Few pre-election tax changes expected
What will 2014 bring from a tax perspective? A reasonable answer is that because it is election year there will be no new taxes and relatively little in new tax policy.
That answer makes for a very short article. Instead I will focus on what I believe will be the major tax issues for this calendar year.
There will be continued calls for the imposition of GST on all imported goods to replace the current treatment of only imposing GST on goods totalling more than $400. I doubt that those calls will result in any change in policy.
There are different possible approaches to imposing GST on such imports, such as asking suppliers or banks to account for the GST on behalf of the New Zealand customer or have Customs impose GST on a wider range of imported goods. None of these approaches is likely to work very well and would cost more than the additional revenue raised.
It is pertinent to note that the equivalent threshold in Australia is A$1000.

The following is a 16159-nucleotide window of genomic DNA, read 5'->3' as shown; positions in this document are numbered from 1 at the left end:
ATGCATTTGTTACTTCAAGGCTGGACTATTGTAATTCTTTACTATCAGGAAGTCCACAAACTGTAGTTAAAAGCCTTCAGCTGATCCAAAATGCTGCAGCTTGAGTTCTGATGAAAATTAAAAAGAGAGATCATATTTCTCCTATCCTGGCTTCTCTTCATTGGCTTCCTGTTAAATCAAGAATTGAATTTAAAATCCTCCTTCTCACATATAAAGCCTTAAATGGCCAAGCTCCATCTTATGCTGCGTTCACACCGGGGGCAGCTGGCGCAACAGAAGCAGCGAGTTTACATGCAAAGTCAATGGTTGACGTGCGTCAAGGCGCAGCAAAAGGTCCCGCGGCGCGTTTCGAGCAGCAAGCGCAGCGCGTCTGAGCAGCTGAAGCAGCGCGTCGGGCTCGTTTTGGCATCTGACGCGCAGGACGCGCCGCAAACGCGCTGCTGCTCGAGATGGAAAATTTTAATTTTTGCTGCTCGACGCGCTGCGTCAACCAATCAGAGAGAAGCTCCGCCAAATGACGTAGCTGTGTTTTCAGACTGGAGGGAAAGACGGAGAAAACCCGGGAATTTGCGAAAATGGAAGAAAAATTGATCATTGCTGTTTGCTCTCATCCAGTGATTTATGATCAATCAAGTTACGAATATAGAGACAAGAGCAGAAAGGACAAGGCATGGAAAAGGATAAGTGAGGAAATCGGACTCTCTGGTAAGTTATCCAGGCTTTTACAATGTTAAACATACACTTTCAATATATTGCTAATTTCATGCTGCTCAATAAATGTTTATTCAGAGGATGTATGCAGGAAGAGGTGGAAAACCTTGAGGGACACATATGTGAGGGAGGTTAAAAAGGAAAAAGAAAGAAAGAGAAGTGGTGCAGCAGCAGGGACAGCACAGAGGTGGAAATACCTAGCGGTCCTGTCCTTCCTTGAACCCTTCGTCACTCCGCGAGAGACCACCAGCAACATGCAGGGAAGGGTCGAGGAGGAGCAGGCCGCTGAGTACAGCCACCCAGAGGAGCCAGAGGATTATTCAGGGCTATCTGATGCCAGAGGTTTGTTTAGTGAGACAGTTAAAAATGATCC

Inland Revenue will continue to focus on the allocation of income derived by businesses from the personal exertion of shareholder- employees, partners or beneficiary-employees. Hopefully Inland Revenue will issue more detailed policy dealing with situations where a business has many employees other than the shareholder-employees.
The issue of continued tax residency for Kiwis heading overseas will receive greater attention from Inland Revenue. I will discuss this in greater detail in my next article. However, in a recent case a Kiwi who had been abroad for many years was held to still be a New Zealand tax resident, for the 2004 to 2007 income years, by virtue of having a permanent place of abode (close ties) here. This is despite the fact that he worked overseas from 2003 to 2012 before settling in Australia.
Similarly, the issue of whether foreigners who spend time here and have strong ties with this country have become New Zealand tax residents will also receive greater attention from Inland Revenue.
Some who trigger tax residency will be subject to Double Tax Agreements (DTAs) that work to reduce tax paid in New Zealand. There will be many others, however, who either will not benefit from the "tiebreaker tests" in DTAs or come from countries with which New Zealand has no DTA.
There will be increased pressure from Inland Revenue to collect outstanding tax and student loan debt.
I'll discuss each of these issues in more depth over the next few months. Until then stay merry and safe.
» Murray McClennan is director of Tax Central Limited, a specialist tax consulting firm. He can be contacted by emailing firstname.lastname@example.org. The above comments are of a general nature only and are not a substitute for specific advice..
The Southland Times